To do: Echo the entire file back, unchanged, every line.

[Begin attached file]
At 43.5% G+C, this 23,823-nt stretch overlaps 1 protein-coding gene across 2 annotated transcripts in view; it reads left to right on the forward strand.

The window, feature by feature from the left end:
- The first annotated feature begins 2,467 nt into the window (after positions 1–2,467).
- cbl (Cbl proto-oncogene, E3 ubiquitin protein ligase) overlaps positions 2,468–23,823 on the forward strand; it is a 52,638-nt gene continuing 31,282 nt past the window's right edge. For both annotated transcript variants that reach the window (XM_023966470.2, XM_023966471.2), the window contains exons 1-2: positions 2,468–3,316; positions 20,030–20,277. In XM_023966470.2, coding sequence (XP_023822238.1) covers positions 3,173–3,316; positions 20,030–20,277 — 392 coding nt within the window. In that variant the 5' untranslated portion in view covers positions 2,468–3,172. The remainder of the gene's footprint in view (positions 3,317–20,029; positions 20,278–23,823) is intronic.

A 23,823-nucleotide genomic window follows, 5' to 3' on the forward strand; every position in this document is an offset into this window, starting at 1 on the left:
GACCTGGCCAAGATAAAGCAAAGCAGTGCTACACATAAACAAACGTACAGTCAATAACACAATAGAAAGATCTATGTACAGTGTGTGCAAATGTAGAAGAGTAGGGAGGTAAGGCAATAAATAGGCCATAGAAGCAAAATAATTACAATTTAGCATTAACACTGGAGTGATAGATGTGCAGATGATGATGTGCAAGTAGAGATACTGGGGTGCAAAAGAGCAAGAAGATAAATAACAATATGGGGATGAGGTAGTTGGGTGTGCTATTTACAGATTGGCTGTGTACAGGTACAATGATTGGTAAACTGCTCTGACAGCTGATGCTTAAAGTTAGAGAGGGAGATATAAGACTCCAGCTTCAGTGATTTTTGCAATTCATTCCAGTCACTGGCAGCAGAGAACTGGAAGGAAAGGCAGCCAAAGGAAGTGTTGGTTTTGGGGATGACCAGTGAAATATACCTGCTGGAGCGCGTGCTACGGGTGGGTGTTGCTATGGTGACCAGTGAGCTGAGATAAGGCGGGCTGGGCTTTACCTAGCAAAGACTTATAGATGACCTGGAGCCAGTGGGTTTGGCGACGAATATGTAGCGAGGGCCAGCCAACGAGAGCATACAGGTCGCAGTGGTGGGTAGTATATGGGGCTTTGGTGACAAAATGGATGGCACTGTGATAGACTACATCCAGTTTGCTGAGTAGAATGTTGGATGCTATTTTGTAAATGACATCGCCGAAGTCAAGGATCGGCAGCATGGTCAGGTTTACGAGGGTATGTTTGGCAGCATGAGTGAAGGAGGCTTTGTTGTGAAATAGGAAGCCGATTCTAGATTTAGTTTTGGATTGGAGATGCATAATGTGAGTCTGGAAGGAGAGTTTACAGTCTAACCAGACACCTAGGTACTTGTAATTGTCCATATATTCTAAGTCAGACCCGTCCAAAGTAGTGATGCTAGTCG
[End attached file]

At 43.5% G+C, this 23,823-nt stretch overlaps 1 protein-coding gene across 2 annotated transcripts in view; it reads left to right on the forward strand.

The window, feature by feature from the left end:
- The first annotated feature begins 2,467 nt into the window (after positions 1–2,467).
- cbl (Cbl proto-oncogene, E3 ubiquitin protein ligase) overlaps positions 2,468–23,823 on the forward strand; it is a 52,638-nt gene continuing 31,282 nt past the window's right edge. For both annotated transcript variants that reach the window (XM_023966470.2, XM_023966471.2), the window contains exons 1-2: positions 2,468–3,316; positions 20,030–20,277. In XM_023966470.2, coding sequence (XP_023822238.1) covers positions 3,173–3,316; positions 20,030–20,277 — 392 coding nt within the window. In that variant the 5' untranslated portion in view covers positions 2,468–3,172. The remainder of the gene's footprint in view (positions 3,317–20,029; positions 20,278–23,823) is intronic.

A 23,823-nucleotide genomic window follows, 5' to 3' on the forward strand; every position in this document is an offset into this window, starting at 1 on the left:
GACCTGGCCAAGATAAAGCAAAGCAGTGCTACACATAAACAAACGTACAGTCAATAACACAATAGAAAGATCTATGTACAGTGTGTGCAAATGTAGAAGAGTAGGGAGGTAAGGCAATAAATAGGCCATAGAAGCAAAATAATTACAATTTAGCATTAACACTGGAGTGATAGATGTGCAGATGATGATGTGCAAGTAGAGATACTGGGGTGCAAAAGAGCAAGAAGATAAATAACAATATGGGGATGAGGTAGTTGGGTGTGCTATTTACAGATTGGCTGTGTACAGGTACAATGATTGGTAAACTGCTCTGACAGCTGATGCTTAAAGTTAGAGAGGGAGATATAAGACTCCAGCTTCAGTGATTTTTGCAATTCATTCCAGTCACTGGCAGCAGAGAACTGGAAGGAAAGGCAGCCAAAGGAAGTGTTGGTTTTGGGGATGACCAGTGAAATATACCTGCTGGAGCGCGTGCTACGGGTGGGTGTTGCTATGGTGACCAGTGAGCTGAGATAAGGCGGGCTGGGCTTTACCTAGCAAAGACTTATAGATGACCTGGAGCCAGTGGGTTTGGCGACGAATATGTAGCGAGGGCCAGCCAACGAGAGCATACAGGTCGCAGTGGTGGGTAGTATATGGGGCTTTGGTGACAAAATGGATGGCACTGTGATAGACTACATCCAGTTTGCTGAGTAGAATGTTGGATGCTATTTTGTAAATGACATCGCCGAAGTCAAGGATCGGCAGCATGGTCAGGTTTACGAGGGTATGTTTGGCAGCATGAGTGAAGGAGGCTTTGTTGTGAAATAGGAAGCCGATTCTAGATTTAGTTTTGGATTGGAGATGCATAATGTGAGTCTGGAAGGAGAGTTTACAGTCTAACCAGACACCTAGGTACTTGTAATTGTCCATATATTCTAAGTCAGACCCGTCCAAAGTAGTGATGCTAGTCG